• Session summary

    This session concentrated on creating a culture of protection for businesses by being proactive rather than reactive in relation to cyber threats and social media issues.
    Cyber threats

    • The easiest way to report fraud and cybercrime is via the National Fraud & Cyber Crime Reporting Centre on 0300 123 2040 or online via the ActionFraud website.
    • Basic IT security provides a good level of initial protection but cyber security is as much about corporate governance as up to date IT security.
    • Reports suggest that 50% of cyber security breaches result from employee error; training and employee awareness is therefore essential.
    • It is important to have up to date policies and procedures, including appropriate use of portable devices and home working.
    • Specific cyber insurance policies are available and can include not only direct costs but also losses arising from business interruption and damage to reputation.

    Social media

    Review and update your current social media policy. If you do not have one, introduce one as soon as possible.

    Such a policy should at least:

    • Clearly set out the rules on what is acceptable during working time and outside of it;
    • Make clear what potential disciplinary action results from a breach;
    • Make clear the potential implications for the business of inappropriate use such as damage to reputation, and;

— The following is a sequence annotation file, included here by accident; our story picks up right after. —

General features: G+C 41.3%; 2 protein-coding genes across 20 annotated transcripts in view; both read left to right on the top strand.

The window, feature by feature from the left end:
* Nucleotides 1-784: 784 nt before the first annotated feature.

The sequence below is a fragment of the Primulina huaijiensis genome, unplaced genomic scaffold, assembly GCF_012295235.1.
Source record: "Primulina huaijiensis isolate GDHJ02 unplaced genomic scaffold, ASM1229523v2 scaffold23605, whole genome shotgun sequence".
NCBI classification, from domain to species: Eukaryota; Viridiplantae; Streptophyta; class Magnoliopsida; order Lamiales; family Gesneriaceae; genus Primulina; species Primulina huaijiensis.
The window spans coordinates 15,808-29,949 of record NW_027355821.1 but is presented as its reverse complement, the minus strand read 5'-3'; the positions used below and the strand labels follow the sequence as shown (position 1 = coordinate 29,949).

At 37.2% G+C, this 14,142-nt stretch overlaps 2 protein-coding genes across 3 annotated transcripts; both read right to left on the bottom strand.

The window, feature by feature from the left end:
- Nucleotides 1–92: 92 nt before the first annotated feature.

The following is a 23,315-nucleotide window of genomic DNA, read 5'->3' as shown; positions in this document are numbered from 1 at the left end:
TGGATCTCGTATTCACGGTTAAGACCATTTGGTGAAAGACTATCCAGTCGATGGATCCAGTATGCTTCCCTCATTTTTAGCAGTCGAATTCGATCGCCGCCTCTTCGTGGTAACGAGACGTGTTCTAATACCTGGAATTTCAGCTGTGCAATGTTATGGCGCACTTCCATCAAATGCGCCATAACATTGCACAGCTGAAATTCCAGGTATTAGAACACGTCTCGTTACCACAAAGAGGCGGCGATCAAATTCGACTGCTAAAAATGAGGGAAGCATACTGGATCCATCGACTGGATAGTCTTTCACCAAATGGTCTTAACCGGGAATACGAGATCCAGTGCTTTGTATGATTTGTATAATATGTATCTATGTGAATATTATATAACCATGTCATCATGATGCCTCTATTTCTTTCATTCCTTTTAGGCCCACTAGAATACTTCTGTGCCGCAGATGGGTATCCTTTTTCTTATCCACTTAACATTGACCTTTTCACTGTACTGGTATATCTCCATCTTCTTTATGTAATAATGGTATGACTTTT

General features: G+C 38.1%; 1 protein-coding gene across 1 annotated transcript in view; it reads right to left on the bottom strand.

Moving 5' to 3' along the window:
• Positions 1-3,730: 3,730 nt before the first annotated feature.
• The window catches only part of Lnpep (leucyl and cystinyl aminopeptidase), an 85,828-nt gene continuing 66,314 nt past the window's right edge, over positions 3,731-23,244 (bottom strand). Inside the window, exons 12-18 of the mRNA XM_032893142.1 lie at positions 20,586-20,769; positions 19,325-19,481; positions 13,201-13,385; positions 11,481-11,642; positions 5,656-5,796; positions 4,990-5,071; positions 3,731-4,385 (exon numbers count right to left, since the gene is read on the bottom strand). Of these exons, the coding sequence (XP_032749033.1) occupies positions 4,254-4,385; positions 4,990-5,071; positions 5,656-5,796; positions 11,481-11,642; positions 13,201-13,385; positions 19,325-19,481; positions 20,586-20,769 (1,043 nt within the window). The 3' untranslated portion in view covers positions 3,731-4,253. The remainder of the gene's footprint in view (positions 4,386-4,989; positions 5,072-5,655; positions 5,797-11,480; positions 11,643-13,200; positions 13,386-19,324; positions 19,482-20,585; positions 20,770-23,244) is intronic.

• Be communicated to the staff.

    For individual roles it may be appropriate to introduce contractual provisions providing sufficient protection for your business.

    It is important to ensure that not only do you have an appropriate policy but also that employees are aware of and trained in your policies and procedures.

    Each potential disciplinary issue should be treated on its own facts and the usual tests of fairness and reasonableness will be applied by a Tribunal.

    “76% of security threats originate internally.”
    People Management, January 2015

    Key points to take away

    1. Review and update employment contracts to reflect your particular business risks and to provide protection as far as possible.
    2. Ensure that you have an incident management plan as part of your risk management process and that this is communicated to all staff.
    3. Check what protection your suppliers and/or customers may have as they could be the cause of an attack.
    4. Provide employee education and awareness around cyber risks and social media issues, making clear how this could affect them and your business.
    5. Create a culture where all employees take responsibility to protect the business, from the Boardroom to the new entrants.

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    This content is correct at time of publication

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